Danny Goode: Among the Mexican airport companies we cover, we believe wide-moat Pacifico is the best positioned and most ready to take advantage of several tailwinds, including a demographic boom in Mexico and an aging U.S. population. A healthy balance between domestic and international passengers and a lack of reliance on a particular airport also puts Pacifico in a unique position compared with its domestic peers.
In the interim, we expect economic headwinds and AMLO's recent referendum to cancel construction at Mexico City's international airport to slow passenger traffic growth through 2021. Denying expansion at Mexico City's primary station will crimp growth at a major artery within Mexico's network and consequently lower air travel’s growth trajectory through lower connectivity. We think AMLO’s administration will refrain from meddling with airport concessions, and we see more uncertainty emanating from potential economic policies.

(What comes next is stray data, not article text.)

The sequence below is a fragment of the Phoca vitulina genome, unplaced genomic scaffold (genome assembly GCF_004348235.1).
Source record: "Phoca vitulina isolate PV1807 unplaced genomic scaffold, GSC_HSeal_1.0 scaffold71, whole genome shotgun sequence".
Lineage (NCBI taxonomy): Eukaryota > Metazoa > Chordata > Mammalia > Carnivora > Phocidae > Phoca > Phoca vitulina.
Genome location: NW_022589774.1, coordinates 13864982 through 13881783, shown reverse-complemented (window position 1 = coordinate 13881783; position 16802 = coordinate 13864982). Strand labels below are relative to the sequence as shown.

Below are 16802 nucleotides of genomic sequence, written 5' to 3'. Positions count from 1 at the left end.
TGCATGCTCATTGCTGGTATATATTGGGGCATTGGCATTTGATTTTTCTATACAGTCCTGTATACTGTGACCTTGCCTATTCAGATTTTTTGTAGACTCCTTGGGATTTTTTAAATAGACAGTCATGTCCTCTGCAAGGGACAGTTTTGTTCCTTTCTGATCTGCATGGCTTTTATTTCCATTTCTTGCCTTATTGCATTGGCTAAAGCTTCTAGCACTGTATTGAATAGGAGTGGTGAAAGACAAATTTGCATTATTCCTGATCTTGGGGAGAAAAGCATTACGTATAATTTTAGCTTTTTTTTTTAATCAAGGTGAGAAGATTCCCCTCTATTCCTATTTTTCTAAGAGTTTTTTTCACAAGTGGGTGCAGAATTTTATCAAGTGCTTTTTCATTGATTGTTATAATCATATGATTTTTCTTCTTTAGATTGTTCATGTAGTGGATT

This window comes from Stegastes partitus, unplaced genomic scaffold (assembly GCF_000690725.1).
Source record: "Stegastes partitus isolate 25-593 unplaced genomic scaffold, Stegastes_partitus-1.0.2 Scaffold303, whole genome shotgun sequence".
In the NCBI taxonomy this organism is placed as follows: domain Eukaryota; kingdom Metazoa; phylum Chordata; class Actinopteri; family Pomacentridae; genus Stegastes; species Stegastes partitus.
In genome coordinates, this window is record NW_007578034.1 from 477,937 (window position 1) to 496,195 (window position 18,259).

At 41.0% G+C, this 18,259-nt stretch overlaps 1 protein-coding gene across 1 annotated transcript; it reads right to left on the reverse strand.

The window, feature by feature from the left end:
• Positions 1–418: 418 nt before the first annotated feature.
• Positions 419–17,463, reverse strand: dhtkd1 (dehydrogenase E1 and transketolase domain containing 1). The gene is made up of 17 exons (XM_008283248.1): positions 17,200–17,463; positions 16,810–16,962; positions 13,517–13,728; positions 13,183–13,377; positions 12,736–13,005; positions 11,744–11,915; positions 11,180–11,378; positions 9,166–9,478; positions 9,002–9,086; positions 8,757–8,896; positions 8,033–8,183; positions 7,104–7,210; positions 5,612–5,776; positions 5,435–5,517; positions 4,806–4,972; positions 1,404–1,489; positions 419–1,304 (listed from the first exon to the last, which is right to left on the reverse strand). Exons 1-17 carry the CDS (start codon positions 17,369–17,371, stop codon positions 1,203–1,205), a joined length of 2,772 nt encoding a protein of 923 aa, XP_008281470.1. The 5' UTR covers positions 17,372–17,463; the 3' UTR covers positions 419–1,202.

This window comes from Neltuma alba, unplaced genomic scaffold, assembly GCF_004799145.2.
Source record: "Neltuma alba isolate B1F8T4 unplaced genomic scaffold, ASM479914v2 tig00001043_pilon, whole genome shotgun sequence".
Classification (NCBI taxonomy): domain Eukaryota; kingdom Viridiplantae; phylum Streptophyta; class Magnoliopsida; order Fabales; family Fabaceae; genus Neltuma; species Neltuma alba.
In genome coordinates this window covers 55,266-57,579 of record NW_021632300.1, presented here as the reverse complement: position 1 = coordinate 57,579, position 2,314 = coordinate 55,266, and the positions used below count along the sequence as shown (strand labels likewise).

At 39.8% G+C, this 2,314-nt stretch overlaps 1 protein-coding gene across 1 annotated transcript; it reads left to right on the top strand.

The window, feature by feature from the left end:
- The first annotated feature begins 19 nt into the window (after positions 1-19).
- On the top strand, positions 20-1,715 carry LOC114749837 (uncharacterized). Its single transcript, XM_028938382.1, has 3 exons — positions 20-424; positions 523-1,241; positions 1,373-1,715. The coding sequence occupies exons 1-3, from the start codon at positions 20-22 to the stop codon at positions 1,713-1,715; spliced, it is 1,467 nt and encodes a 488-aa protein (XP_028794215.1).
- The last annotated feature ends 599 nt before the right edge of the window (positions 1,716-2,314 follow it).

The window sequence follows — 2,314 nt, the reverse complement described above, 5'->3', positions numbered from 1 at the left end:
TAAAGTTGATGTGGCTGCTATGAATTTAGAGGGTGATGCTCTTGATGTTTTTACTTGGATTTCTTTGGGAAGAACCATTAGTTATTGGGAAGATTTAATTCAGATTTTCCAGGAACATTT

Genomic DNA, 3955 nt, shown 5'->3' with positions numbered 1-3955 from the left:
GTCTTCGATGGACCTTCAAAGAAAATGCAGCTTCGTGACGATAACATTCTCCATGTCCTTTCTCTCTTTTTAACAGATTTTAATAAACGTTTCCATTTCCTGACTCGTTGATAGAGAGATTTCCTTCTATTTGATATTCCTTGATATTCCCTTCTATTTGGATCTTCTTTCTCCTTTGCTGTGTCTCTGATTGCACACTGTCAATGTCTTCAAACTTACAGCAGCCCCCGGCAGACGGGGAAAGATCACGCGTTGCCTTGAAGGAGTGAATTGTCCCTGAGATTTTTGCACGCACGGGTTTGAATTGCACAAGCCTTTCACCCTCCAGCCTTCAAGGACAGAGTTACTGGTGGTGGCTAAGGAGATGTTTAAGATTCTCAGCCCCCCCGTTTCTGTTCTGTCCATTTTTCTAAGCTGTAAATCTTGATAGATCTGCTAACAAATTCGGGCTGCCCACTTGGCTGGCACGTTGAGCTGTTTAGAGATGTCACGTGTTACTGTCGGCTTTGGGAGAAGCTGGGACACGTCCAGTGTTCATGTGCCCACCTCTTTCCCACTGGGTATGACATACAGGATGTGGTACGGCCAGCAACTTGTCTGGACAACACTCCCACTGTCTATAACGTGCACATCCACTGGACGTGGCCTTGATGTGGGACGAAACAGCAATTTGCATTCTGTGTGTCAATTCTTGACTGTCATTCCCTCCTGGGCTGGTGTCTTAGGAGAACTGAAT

Pacifico remains our top choice because of the diverse set of airports it operates and the upside we expect from those stations. Guadalajara and Tijuana, good for business travel, and Los Cabos and Puerto Vallarta, good for tourist travel, offer Pacifico access to Mexico’s budding middle class but also ever-growing international markets. Guadalajara and Tijuana are also among the top five busiest airports in the country and unlikely to cede these positions in the coming years thanks to growing urbanization in Mexico’s metropolitan areas. Pacifico’s nonaeronautical revenue represents only about a quarter of overall sales, below about 35% for Sureste, so we expect stronger revenue growth for Pacifico exiting a slowdown in passenger traffic through 2021.
We think Mexican air travel markets sit at the edge of a decade-long demographic tailwind and growth in Mexico's working-age population will drive airport traffic. While air travel remains quite cyclical, a growing Mexican working-age population coupled with this group's higher propensity to travel generates a secular demand driver for domestic and cross-border air travel to the U.S. For international travel, the weakened peso compared with historical levels and a growing retirement population in the U.S. should continue to support tourism flows to Pacifico's Puerto Vallarta and Los Cabos airports.